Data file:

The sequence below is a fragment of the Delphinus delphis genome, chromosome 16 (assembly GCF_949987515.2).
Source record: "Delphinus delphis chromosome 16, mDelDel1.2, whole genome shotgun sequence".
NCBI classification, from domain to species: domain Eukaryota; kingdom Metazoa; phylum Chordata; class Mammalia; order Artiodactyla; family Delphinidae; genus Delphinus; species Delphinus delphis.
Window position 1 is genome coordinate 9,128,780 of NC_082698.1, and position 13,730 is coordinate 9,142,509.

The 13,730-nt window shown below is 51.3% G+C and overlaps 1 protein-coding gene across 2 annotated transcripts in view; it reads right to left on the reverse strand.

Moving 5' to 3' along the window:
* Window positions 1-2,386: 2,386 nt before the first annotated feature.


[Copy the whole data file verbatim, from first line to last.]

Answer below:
The sequence below is a fragment of the Delphinus delphis genome, chromosome 16 (assembly GCF_949987515.2).
Source record: "Delphinus delphis chromosome 16, mDelDel1.2, whole genome shotgun sequence".
NCBI classification, from domain to species: domain Eukaryota; kingdom Metazoa; phylum Chordata; class Mammalia; order Artiodactyla; family Delphinidae; genus Delphinus; species Delphinus delphis.
Window position 1 is genome coordinate 9,128,780 of NC_082698.1, and position 13,730 is coordinate 9,142,509.

The 13,730-nt window shown below is 51.3% G+C and overlaps 1 protein-coding gene across 2 annotated transcripts in view; it reads right to left on the reverse strand.

Moving 5' to 3' along the window:
* Window positions 1-2,386: 2,386 nt before the first annotated feature.